THIS REPORT CONTAINS ASSESSMENTS OF COMMODITY AND TRADE ISSUES MADE BY USDA STAFF AND NOT NECESSARILY STATEMENTS OF OFFICIAL U.S. GOVERNMENT POLICY Voluntary Public - Date: 12/16/2010 GAIN Report Number: GH1005 Ghana Post: Accra 2010 Annual Report Update Report Categories: Exporter Guide Approved By: Russ Nicely Prepared By: Marcela Rondon and Elmasoeur Ashitey Report Highlights: The Ghanaian market continues to offer many opportunities for U.S. exporters of consumer-ready food products and remains a key access point for entry into the West Africa region. Demand for these products is expanding rapidly in Ghana, while the U.S. share has remained relatively low at only 5 percent. This report presents background information and tips for exporters interested in entering this market. General Information: SECTION I MARKET OVERVIEW Ghana is an important U.S. agricultural export market and offers expanding market opportunities due to its remarkable record of economic growth as well as its liberal import policies. Ghana?s estimated population of 23.8 million is growing at approximately 2.1 percent annually. Also, the Government of Ghana (GOG) is positioning Ghana as the gateway to the larger West African market (over 250 million people). Ghana?s agricultural sector is largely subsistence-based, and employs over 60 percent of the population and contributes about 37 percent of GDP. Agricultural growth for 2010 is estimated at 5 percent but this rate may not be achieved due to the recent floods in the northern part of Ghana. Ghana?s agriculture consists of 80 percent crop production, 10 percent livestock, poultry and fishery production, and 10 percent forestry. Domestically produced food products that are traditionally consumed in Ghana include cereals (corn, rice, sorghum), tubers (cassava, yam), beans, and other local fruits and vegetables. Despite some growth in the agriculture sector, Ghana remains a major importer of agricultural food products, including bulk commodities such as rice and consumer-ready food products such as poultry. There is a high demand for imported food products, especially consumer ready products, due to the limited selection of products provided by the underdeveloped domestic agricultural and food processing sector in Ghana. The leading suppliers of intermediate and processed products to Ghana are the EU, Asia and South Africa. U.S. exporters are advised to explore entering the expanding Ghanaian market and those interested in doing business in Ghana can seek assistance of the USDA/FAS office in Accra to develop business relationships with local companies, importers, and agents. Ghana operates a relatively free market, and most tariffs are low. Ghana has stated its commitment to the ECOWAS Common External Tariff (CET) which it adopted in 2005 and is implementing it. Ghana harmonized its tariff rates of 0%, 5%, 10%, and 20% with those of the ECOWAS. Although Ghana has been slow to take full advantage of the enhanced market access offered under the African Growth and Opportunity Act (AGOA), it is increasing efforts in this area. Ghana was the second country (after Cote d?Ivoire), to sign an interim bilateral Economic Partnership Agreement (referred to as EPA-light) with the European Commission in December 2007. The implementation of this agreement eliminated most tariffs on virtually all of Ghana?s exports to Europe and on 80 percent of imports from the EU over the next 12 years (2022). Advantages and Challenges Advantages Disadvantages Ghana?s population of 23.8 million is The average per capita income in Ghana is growing at an annual rate of nearly 2.1 estimated at $746.40. The monthly minimum percent per annum. wage in Ghana is $62.2. The Government of Ghana (GOG), in line Some freight consolidators in the United with its WTO obligations, has liberalized States are unwilling or unable to meet trade. ordering and shipping requirements of Ghanaian importers. Ghana has an active and entrepreneurial U.S. consumer ready foods are not readily middle class and a fast growing private available in Ghana, while products from EU, sector. South Africa, and Asia are in greater supply. The HRI sector is expanding and is requiring Some U.S. firms view Ghana as too small a more consumer ready products and market for entry. ingredients. Ghanaian consumption patterns have changed U.S. consumer ready foods typically have towards Western foods as a result of shorter shelf life labeling and longer transit urbanization, women working outside the times, thereby reducing shelf life of U.S. home and shift in lifestyles of the large youth products in Ghana. population. Middle-class incomes are rising and there is Infrastructure in Ghana is poor, energy and higher demand for healthy foods. The retail production costs are increasing. The sector is shifting to more western style shops infrastructure for processing, storage and and convenience stores. distribution of consumer ready foods and other perishable products is limited in Ghana. U.S. grocery items entering Ghana can be re- The tropical climate is not conducive to exported to neighboring West African displaying many imported food products in countries (a market of 250 million people). the traditional open air-markets which still remain prevalent in Ghana. Ghana will continue to import HVP items as Most retail food outlets lack the expertise and most are not produced domestically. Ghana?s capital needed to modernize and expand to domestic food processing capacity is still meet the demands of the increasing retail under-developed. market in Ghana. Increasing rural to urban migration is raising Some U.S. exporters are not as responsive to demand for consumer ready foods. Ghanaian importer requests regarding price quotations, consumers perceive U.S. consumer ready packaging and documentation as their EU and foods as being of high-quality and demand Asian competitors. for these is growing. SECTION II: EXPORTER BUSINESS TIPS General and Agricultural Trade Situation Ghana operates in a relatively free market environment and aims to make itself the gateway to the larger West African market. Ghana is a significant exporter and importer, with total exports of all products estimated at $5.73 billion (gold, cocoa, timber, diamonds) and imports estimated at $8.44 billion (petroleum, food, machinery and equipment, industrial raw materials) in 2009. Ghana?s agricultural product imports in 2009 are estimated to be at 800 million down, from $1 billion due to the high cost of products (according to unpublished trade data). Ghana is an important U.S. agricultural export market of bulk, consumer oriented commodities. Ghana is a major purchaser of U.S. rice, poultry, and high-value food products (processed fruits and vegetables, vegetable oils, fruit and vegetable juices, wines and beer, sugars and sweeteners) and forest products such as hardwood lumber, and panel products. Major export competitors for the Ghanaian market are the EU, South Africa and Asia. Ghana continues to maintain strong trade relations with the EU, especially the United Kingdom and the Netherlands. Trading with Asia, especially China, has increased dramatically in the past few years. In 2009 Ghana?s agricultural exports were approximately $1.6 billion, primarily wood and timber products and cocoa (which accounts for two-thirds of total agricultural exports). Major export destinations were the EU and the United States. In 2009, Ghana remained a net exporter of agricultural, fish and forestry products to the United States. Ghanaian exports of these products to the U.S. in 2009 reached $115 up from $77.7 million in 2008 due to larger cocoa bean and processed cocoa product (cocoa paste and cocoa butter) shipments and forest products. US Agricultural Exports to Ghana The U.S. export of agricultural, fish and forestry products to Ghana in 2009 is $52 million down from $86.5 million (FAS BICO data). Poultry and rice make up the largest portion of these US exports. The downward trend in US exports in 2009 to Ghana occurred because there were no exports of U.S. wheat to Ghana that year. US Agricultural Export to Ghana CY 2009 $ Million Source: FAS BICO Report US Agricultural Export to Ghana CY 2009 $ Million Source: FAS BICO Report Buyers? Preferences and Regulations Ghanaian importers prefer consumer-ready products with the following characteristics: ? Relatively small-sized products prepared and packaged for one-time use; ? Bulk, intermediate products and ingredients that can easily be re-packaged in Ghana without huge additional production costs; ? Perishable food products processed and packaged for long shelf-life, and not requiring much refrigeration (such as milk powder, instant beverage drinks, etc); ? Mixed containers of high-value products and brands; ? Food products packaged with long ?Best Before? dates. Product Registration and Regulations All processed food products must be registered with the Food and Drugs Board (FDB), Ghana, prior to being exported to Ghana. The FDB is the GOG regulatory body for food product manufacturing, importation, advertisement and distribution in Ghana. The importer typically pays for the cost of the product registration unless the exporter agrees to pay this cost. U.S. exporters are advised to contact the FAS/Accra office in Ghana when importers make such requests from them. Import Duties and Collections The Ghana Customs Excise and Preventive Service (CEPS) is the GOG institution responsible for the collection of import duty. In 2001 the Ghana TradeNet was established to provide a fully integrated customs management software connected over a network to various operators who interact with Customs in the processing of import and export transactions to and from Ghana. Some of these operators include the banks, shipping companies, certification and licensing agencies as well as users of trade information. The Ghana TradeNet is made up of two main components: 1. The Ghana Customs Management System (GCMS), which provides the CEPS with a fully integrated computerized system for the processing and management of Customs Declarations and related activities. This system is designed to work in an Electronic Data Interchange (EDI) environment, where Manifests and Single Administrative Documents (SAD) are electronically received and automatically processed. In 2003 Ghana moved away from the use of the Automated Customs Management System (ASYCUDA) in processing Customs Declarations and adopted a modified Direct Trader Input system (DTI) that provides for online submission of custom documents and duty payments. Ghana Community Network (GCNet) is a platform enabling GCMS to share data and other relevant information with all the parties involved in the processing of trade documents and customs clearances. The GCNet operates a seamless electronic system that links all trade operators, revenue agencies, and regulatory bodies through a "Single Window? system. The current set up contrasts sharply with the pre-GCNet situation, when trade operators had to shuttle from one agency to the other, while processing their trade and Customs transactions. By using GCNet/GCSM, consignments could be cleared within 1-2 days, however, it takes practically about a week as opposed to an average of 2-3 weeks clearance time in the past. Port Concessions and Destination Inspection Scheme In March 2002, Ghana adopted a port concession by transferring port operations to private sector operators with the aim to significantly increase Ghana's cargo reception, storage, bonded warehousing and clearance capabilities, as well as providing consumers with a broader commercial choice. As such Ghana has become a cargo hub and transit route to land-locked Africa, attracting more external business through Ghanaian ports and borders. Ghana abolished pre-shipment inspection in 2000, and replaced it with the Destination Inspection Scheme [DIS] backed by computerized risk management, X-ray scanning and physical inspection. Currently, all imported products are subject to destination inspection unless specifically exempted by the Ministry of Trade and Industry. There are no threshold value exemptions; therefore, all imported products are subject to inspection, regardless of their value. Inspection charges are currently pegged at 1% CIF value. Two companies, appointed by the GOG, provide destination inspection services in Ghana: Gateway Services Limited (GSL) is responsible for sea freight and Ghana Standards Board and Bureau Veritas (GSBV) is responsible for shipments arriving by air and land. Depending on the imported goods, custom clearances may require the approval of the Food and Drugs Board, Ghana Standards Board, National Drug and Nacortics Board, and other agencies at the ports. Documentations, Export and Customs Clearing Procedural Steps: Method of payment Letters of Credit (LC) are generally accepted as the method used to speed things up in the payment of imported goods. The LC can be irrevocable or confirmed. Most importers utilize inter-bank wire transfers for the payment of their imported goods. The exporter simply ships the items to the importer upon receipt of his bank transfer payments. To establish an LC, a bank may require a signed proforma invoice (attested), an Import Declaration Form (IDF), a pre-shipment notification from the Ghana Shippers Council, a Marine Insurance (normally covered in Ghana but not a precondition). This process may take up more than two weeks. Upon receipt of the bank transfer, the cargo is shipped to Ghana. The shipping time from the U.S. to Ghana by sea is about three weeks on average. Air transport takes about a day. It is advised that confirmed, irrevocable letters of credit opened by Ghanaian banks with correspondent banks in the United States be used to guarantee payment. There are various stages in the customs clearance process of cargo from the ports of Ghana. The process starts with the valuation of the cargo, declaration of cargo data on to the GCNET, payment of duty and other relevant cargos, verification at the Compliance Section of CEPS, release by the Shipping Agent, delivery by Ghana Ports and Harbors Authority (GPHA) and CEPS physical examination or scanning of cargo before cargo is allowed to exit the port. Importers must appoint a licensed Customs House Agent/clearing agent (Legislative Instrument 1178 1978) with a credible reputation for the clearance of cargo at any freight station in Ghana. The Clearing agent will do the following on your behalf: Valuation Stage: All consignments imported into the country must be valued for tax and other purposes. ? Submit the final invoice, Import Declaration Form (IDF) from the Ministry of Trade & Industry, a copy of the Bill of Lading and Packing list (itemizing the value of the packages) two weeks before arrival of vessel to the designated Destination Inspection Company [DIC] for preparation of the Final Classification and Valuation Report (FCVR). The FCVR contains an assessment of the Dutiable Value, Import duty and VAT of the consignment; ? Pick up the Final Classification and Valuation Report [FCVR] from the DIC. Containerized cargo selected for scanning through the Risk Management System procedure of the Destination Inspection Companies is also indicated in the FCVR. Tax Identification Number (TIN) ? 0btain a Tax Identification Number [TIN] form from the Internal Revenue Service [IRS], if you are a first time importer. Importers require a Tax Identification Number (TIN) for Customs clearance of commercial goods. The TIN is a unique identification number generated by the Internal Revenue Service for every tax payer. This number has to be quoted in the entry that the importer or his representative would send to the GCNET. Without a TIN, customs clearance of cargo from the port is not allowed. Entry of Cargo Data onto GCNET ? Submit a declaration on the cargo electronically to Customs through the GCNet which is routed to the GCMS. The declaration includes; i. Declaration regime (commercial or for domestic use), ii. Consignee Name of vessel, iii. Date of arrival of vessel, iv. Number of packages Delivery terms (e,g. CIF, FOB,EX WORKS), v. Total Invoice Value (TIV) as determined by CEPS or Destination Inspection Company (Breakdown of the TIV into FOB, freight and Insurance), vi. Break-down of Items per consignment Commodity code of the items (10 digits), vii. Customs Procedure Code (CPC) of commodity (this indicates whether Consignment is dutiable, free Exempt etc.), ? When the entry is validated, the GCMS generates and sends a response, commonly referred to as a Declaration, to the front end declarant. The Declaration indicates all the taxes and tariffs that have to be paid on the consignment and the name of the CEPS officer to verify the declaration. Payment of Duty ? Print out a hard copy of the response from GCMS and submit the signed Customs Declaration and attach all supporting documents such as the Bill of Lading, the Invoice, the IDF, the FCVR, the Packing List, an IRS Certificate as well as other relevant permits and documents at either of the GCNet participating banks (i.e. ECOBANK, Ghana Commercial Bank) in order to make payment. Special Bank Receipts are given to importers or their representatives to acknowledge payment. Verification ? A hard copy of the Declaration, the Bank receipt, and Bill of Lading and all other relevant attaching documents are submitted to the designated Officer at CEPS Compliance Section for Verification of the documents and receipts; ? When no discrepancy is found, the cargo is ruled for First Release [i.e. 'prior to physical examination] or Final Release [i.e. without physical examination]; ? Submit a hard copy of the Customs Declaration, the Bank receipt, and Bill of Lading and all other relevant documentation as well as the Delivery Order (earlier purchased from the Shipping Agent) to the Shipping Agents. This is to facilitate preparation of the cargo for physical examination pending release or immediate release as recommended by the CEPS Compliance Office; ? The Delivery Order, (DO) which is in triplicate (green, pink and white or yellow) copies, must contain information such as the name of the consignee, name of vessel, date of arrival, port of loading and the particulars of cargo as indicated in the bill of lading. Other information that must be provided on the delivery order include the Customs House Agent handling the cargo, the bill of lading number; the container number; the seal number and the rotation number of the vessel; ? The Shipping Agent, on receipt of the documents, then prepares the bill for the consignment. After payment of the bill the cargo is authorized for release; ? Effect payment of the relevant GPHA charges at the port; ? Deposit the green copy of the DO with the GPHA Operations for the container to be dropped within 24 hours at the designated bay for physical examination by CEPS, if necessary; ? Present Declaration and accompanying documents to CEPS at the port gate to confirm clearance on the GCMS. GPHA security also checks the waybill covering the goods before the goods leave the port. SCAN OPTION ? If your container is to be scanned, then deposit the declaration, the Delivery Order (DO) and the Interchange or evidence of dropping container on the truck at the CEPS office at the scanning area, ? Pick up your Scan number [appointment sheet] from the Scan operations office, ? Present the Appointment sheet to the Check-In Agent at the entrance of the scanner, ? Confirm final clearance of container after the scan at the CEPS office at the scanning. SECTION III: MARKET SECTOR STRUCTURE AND TRENDS Retail Food Sector Ghana?s retail food sector consists of supermarkets (accounting for 1 percent of total retail sales), convenience stores/small grocery stores (30 percent) and traditional open air markets (69 percent). According to trade sources, retail food sales have grown about 10 percent annually since the enacting of trade liberalization policies by the GOG in 1991. The relative stability of Ghana is encouraging the growth of the expatriate population and Ghana is considered the gateway to other West African countries. In 2009, consumer-oriented food imports were estimated at $800 million and industry sources forecast imports could climb to as high as $1 billion by the end of 2009. Some of these products are re-exported to other African countries. The standard rate of duty for most food products is 20% (rice) while raw materials are levied a duty of 10% (wheat). A general exemption from payment on the import duty can be granted on items such as ingredients for the manufacture of poultry feeds if certified as such by the Ministry of Agriculture. The major players for distributing imported consumer oriented foods in Ghana are importers/distributors, wholesalers and retailers. U.S. exports of consumer-oriented products in 2009 accounted for only 6 percent of total imports of these products, compared to 35 percent for the EU and 30 percent for Asian and 29 for South Africa and other suppliers. The low U.S. market share is mostly due to: ? Higher freight charges for shipments from the United States to Ghana. There are few direct sea routes from the United States and most U.S. goods are transshipped through Europe, adding to shipping costs; ? Lack of expiry dates/best before labels on some U.S. products creating difficulty for the Ghanaian importer during clearing process and in marketing products; ? Some U.S. exporters are unwilling to meet Ghanaian importer demands, especially on product specification and documentation; ? Insufficient contact between U.S. exporters of consumer oriented products and Ghanaian importers; ? Strong competition from traditional suppliers such as Asia, South Africa, and the EU; Source: Ministry of Trade, Ghana Statistical Service, industry USDA?s BICO report indicates that the value of U.S. consumer oriented and intermediate food exports to Ghana in 2009 reached $29.9 million, down from $43 million in 2008 and continue to slow down in 2010. Poultry meat, breakfast cereals, processed fruits and vegetables, fruit and vegetable juices, vegetable oils, pet food, and wines and beer make up most of these imports. Food Processing (FP) Although food processing is underdeveloped in Ghana, the sector accounts for nearly 30 percent of Ghana?s manufacturing sector, and according to official sources in the manufacturing industry, has an estimated 25 percent share of Ghana GDP. Manufacturers are focusing on packaging and selling products in affordable small units for one-time use in order to boost sales and increase market share. A growing concern among Ghanaian consumers with regard to food safety and healthy diets are also increasing demand for higher quality products. As a result, domestic processors are developing and improving food products in order to meet the needs of this niche market. There has been increased interest shown by suppliers from the EU, Asia, and South Africa in the Ghanaian intermediate/food ingredient sector and these suppliers have been quick to adapt to the requirements of this growing sector. Ghanaian food processors perceive U.S. food ingredient suppliers as reliable in terms of volume, standards, and quality but U.S. exporters are constrained by: ? Limited knowledge of the Ghanaian food ingredient market; ? Strong competition from the EU, South Africa, and Asian suppliers; ? Local infrastructure and operational capital are limited and local production costs are high; ? Ghanaian importers lack knowledge of food ingredients available from the U.S; ? Limited contact between Ghanaian businesses and U.S. exporters. Major Exports to Food Processing Sector Bulk Intermediate Processed Corn Starch Baking mixes Edible and inedible Fat Dairy Products Yeast & Baking Powder Raw Sugar Ethanol Jam & Jellies Refined Sugar Fruit Juice Concentrate Fruit Mayonnaise Malted Barley pre-mixes & syrup Salad Dressing Wheat Ice Cream Pre-mixes Sauces, Spices Rice Other Beverage Bases Tomato Ketchup Flavors, Sweeteners, Seasonings, etc Micro nutrients, other ingredients for food and feedstuff processing, etc. Food Service (HRI) Ghana?s food service sector consists of hotels, restaurants and institutional contracts (HRI). The HRI sector is valued above $500 million and has been expanding rapidly over the past five years. This sector represents a growing market for imported food ingredients. Growth in the HRI sector is driven by economic growth, changing consumption patterns, an expanding tourism sector. Increasing urbanization, more women working outside the home and changing lifestyle of the large youth population have led to greater consumption of western style convenience foods. The largest and fastest growing segment of HRI is the quick service restaurants (QSR) and this segment is expected to continue to experience strong growth as convenience QSRs become more and more important in the Ghanaian way of life. In the hotel segment, major international hotels being built, renovated, or expanded in Ghana include the Holiday Inn (operational), Marriot, Sheraton, Hilton, Alisa Hotels, La Palm and others. This has resulted in increasing demand from the HRI sector for high-quality food ingredients. U.S. products with best market prospects include potato chips, sauces, seasonings, pastry mixes, canned foods, wine, beer, ice cream, and fruit juices. The import duty on these products is 20 percent. Seafood/Frozen Fish Fisheries in Ghana constitute an important sector in national economic development, and are estimated to contribute 3 percent of the total GDP and 5 percent of the GDP in agriculture. Fish is the cheapest, and preferred, source of animal protein, contributing about 60 percent of all animal protein intake in Ghana. Ghana fish production has been fluctuating, and declining since 2000 from 460,000 MT down to 436,000 MT in 2008 according to the Ministry of Agriculture. While the national average fish requirement is approximately 800,000 metric tons annually, the domestic fish catch (production) and imports only provide about half of this requirement. As a result, Ghana is a large net importer of seafood and in 2008 Ghana imported fish worth $275 million, up from $260 million in 2007. Ghanaians perceive U.S. seafood to be of a higher quality than other supplies, although high freight rates often make imports from the U.S. less competitive. Ghana?s seafood imports are mostly from the African region (Mauritania, Angola, Morocco, Namibia and Senegal). The EU, especially, Holland also supplies seafood to Ghana. Ghana also exports some fresh tuna and processed canned tuna to the EU. Sea food /frozen fish Data from 2006-2009 ( ?000 MT) 2006(Tons) 2007(Tons) 2008(Estimates) 2009(Estimates) Total Market size 675 840 900 900 Total production 400 375 436.6 436.6 Total Exports 45 56.9 56 56 Total Imports 165.6 212 191 191 Imports from the US 0 0 0 0 Source: Ministry of Food and Agriculture, Estimates from industry sources. Aquaculture Commercial fish farming as a major farming activity in Ghana is a recent development. Presently there are six commercial aquaculture farms operating in Ghana. For the last five years aquaculture production has increased from 950 MT in 2003 to 5,600 MT in 2008 as a result of proliferation of commercial fish farming, especially the cage farms on the Volta Lake. There is a new aquaculture company supported by the Danish government that is expected to produce over 5,000 MT of fish in the near future. Tilapia is the major species farmed and constitutes over 80 percent of aquaculture production, with catfish accounting for the remaining 20 percent. According to the Ministry of Food and Agriculture (MOFA) estimates, the production from ponds and culture-based fisheries is worth over US$ 1.5 million a year. As a result of GOG collaboration with local and external stakeholders (including local farmers, local companies, World Bank, WHO, FAO, NEPAD, etc), local production of aquaculture has been increasing. According to the Government of Ghana (GOG) Ghana is aggressively pursuing ?the Aquaculture Development Policy? as a profitable business venture. However, growth in the sector is being threatened by increasing costs of aquaculture feedstuffs which now constitute more than 70 percent of total cost of production. Currently fish feed is being imported from Israel. This opens export market opportunity for U.S. fish aquaculture feedstuffs, feed ingredients and technology into Ghana. Dairy Sector The milk industry in Ghana is characterized by near total dependence on bulk milk imports (primarily powdered milk and processed milk products). The total volumes average about 50,000- 120,000 tons of milk equivalent per year. Ghana exhibits very low levels of liquid milk consumption. Domestic milk production in Ghana is low and is conservatively estimated at 36,000 liters. Only a very small amount of this enters formal marketing channels. Demands for dairy and dairy products by the major dairy processors in Ghana are estimated to be approximately 100,000 tons annually. Ghana?s dairy processors (including ice cream, baby foods, chocolate milk, yoghurt, and long-life milk producers) rely on combining and reconstituting milk powder imported mostly from the European Union (Netherlands, Denmark). Processed infant formula, cheese, and butter, as well as high-end ice cream, are also imported. Dairy imports were valued at more than $100 million in 2008. U.S. dairy product exports to Ghana grew from $290,000 in 2006 to $5.0 million in 2008, but dropped drastically to $83,000 likely due to higher costs. U.S. market share remains small despite the Ghanaian customer?s perception of the high quality of U.S. processed dairy products because U.S. supplies are disadvantaged by the higher freight costs as compared to products from the EU. Growing population, increasing urbanization, and rising per capita income are expected to stimulate rising demand for dairy based products. Meanwhile, domestic production remains insufficient due to increasing production/processing costs, non-competitiveness of the industry, and the failure to incorporate more advanced technologies. Additionally, there is export potential for livestock genetics, fodders and dairy-based food processing inputs which will likely increase if local infrastructure is improved and production/processing costs lowered. 2006 2007 2008 2009(estimated) Total Market Size 90 95 100 100 Total Local Production 0.001 0.001 0.001 0.001 Total Exports 0 0 0 0 Total Imports 89.999 94.999 99.999 100 Imports from the U.S. 0.29 1.19 5.09 0.083(actual) Note: Figures in millions of dollars and only include formally marketed products and estimates from industry contacts. SECTION IV: MARKET ENTRY STRATEGY New-to-market exporters from the United States should consider the following market entry strategies and tactics: ? Appoint a local agent/distributor or representative in Ghana to register the products with the appropriate GOG regulatory bodies, to introduce their products to the market, and to develop consumer demand. For assistance contact the FAS Office, U.S. Embassy, Accra-Ghana; ? Identify and sell through consolidators based in the United States who are already serving the West African region; ? Exhibit at trade shows in the United States, which are attended by Ghanaian importers. This will also make follow-up contacts easier; ? Offer food product shipments in mixed lot containers and flexible shipping volumes. ? Support activities for in-store, and point-of-sale promotions in numerous small-sized outlets; ? Adopt a pricing strategy which encourages importers to initiate buying activities with U.S. suppliers. SECTION IV BEST PROSPECTS Product Types Offering the Most Sales Potential The following are the consumer-oriented products with the best prospects and most sales potential in the Ghanaian market: 1. Frozen poultry and fish products 2. Fruit preparations and juices 3. Canned fruits and vegetables 4. Tomato puree/ketchup 5. Bottled vegetable cooking oil 6. Milk (liquid milk, skimmed and whole powdered milk) 7. Spices and sauces including soy sauce 8. Mixed seasoning 9. Condiments 10. Breakfast cereals 11. Margarine/butter 12. Pasta products 13. Snack foods (biscuits, cakes, etc.) 14. Confectionery products (candies, gums, etc.) 15. Ice cream and yoghurt concentrates 16. Spirits, liqueurs 17. Beers and Wines 18. Non-alcoholic beverages (Tea, coffee, fruit drink) 19. Bakery and other food ingredients (yeast & baking powder) 20. Mayonnaise and salad dressing 21. Baby foods 22. Canned soups/powdered soups 23. Health food products SECTION V: POST CONTACT AND FURTHER INFORMATION Russell J. Nicely, Regional Agricultural Counselor Marcela Rondón, Regional Agricultural Attaché Office of Agricultural Affairs US Consulate General 2 Walter Carrington Crescent Victoria Island, Lagos, Nigeria Tel: (+1 234) 1 460-3577; 775-0830 Email: aglagos@usda.gov Website: www.fas.usda.gov Elmasoeur Zipporah Ashitey Agricultural Specialist Office of Agricultural Affairs Embassy of the United States of America NO 20, fourth Circular Rd, Cantonments, P O Box GP194, Accra, Ghana Telephone: 233-21-679267 Fax: 233-21-231218 Email: Agaccra@usda.gov Website: www.fas.usda.gov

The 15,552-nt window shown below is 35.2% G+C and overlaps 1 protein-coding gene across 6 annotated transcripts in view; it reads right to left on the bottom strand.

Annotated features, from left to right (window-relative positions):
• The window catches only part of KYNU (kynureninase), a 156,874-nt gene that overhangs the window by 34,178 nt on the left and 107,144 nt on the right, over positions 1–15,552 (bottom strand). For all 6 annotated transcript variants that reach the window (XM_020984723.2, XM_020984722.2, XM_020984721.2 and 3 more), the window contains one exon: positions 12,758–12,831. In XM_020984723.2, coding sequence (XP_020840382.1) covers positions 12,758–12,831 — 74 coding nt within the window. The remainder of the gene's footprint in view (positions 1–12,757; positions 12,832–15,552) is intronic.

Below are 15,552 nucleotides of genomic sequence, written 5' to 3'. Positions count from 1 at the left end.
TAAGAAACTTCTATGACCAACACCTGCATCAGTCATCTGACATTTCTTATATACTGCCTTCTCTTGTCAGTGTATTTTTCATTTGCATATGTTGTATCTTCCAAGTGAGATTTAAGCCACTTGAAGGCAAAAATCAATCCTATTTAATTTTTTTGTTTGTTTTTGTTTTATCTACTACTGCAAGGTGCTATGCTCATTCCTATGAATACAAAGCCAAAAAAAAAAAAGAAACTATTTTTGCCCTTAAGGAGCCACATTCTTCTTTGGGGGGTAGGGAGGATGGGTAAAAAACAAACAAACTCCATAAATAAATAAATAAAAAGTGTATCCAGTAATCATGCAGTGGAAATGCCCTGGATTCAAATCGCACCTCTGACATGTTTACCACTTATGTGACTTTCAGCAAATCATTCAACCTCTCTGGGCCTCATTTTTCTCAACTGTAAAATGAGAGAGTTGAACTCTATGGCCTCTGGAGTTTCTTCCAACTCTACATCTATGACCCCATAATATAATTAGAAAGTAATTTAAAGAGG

Posted: 04 May 2011, last updated 5 May 2011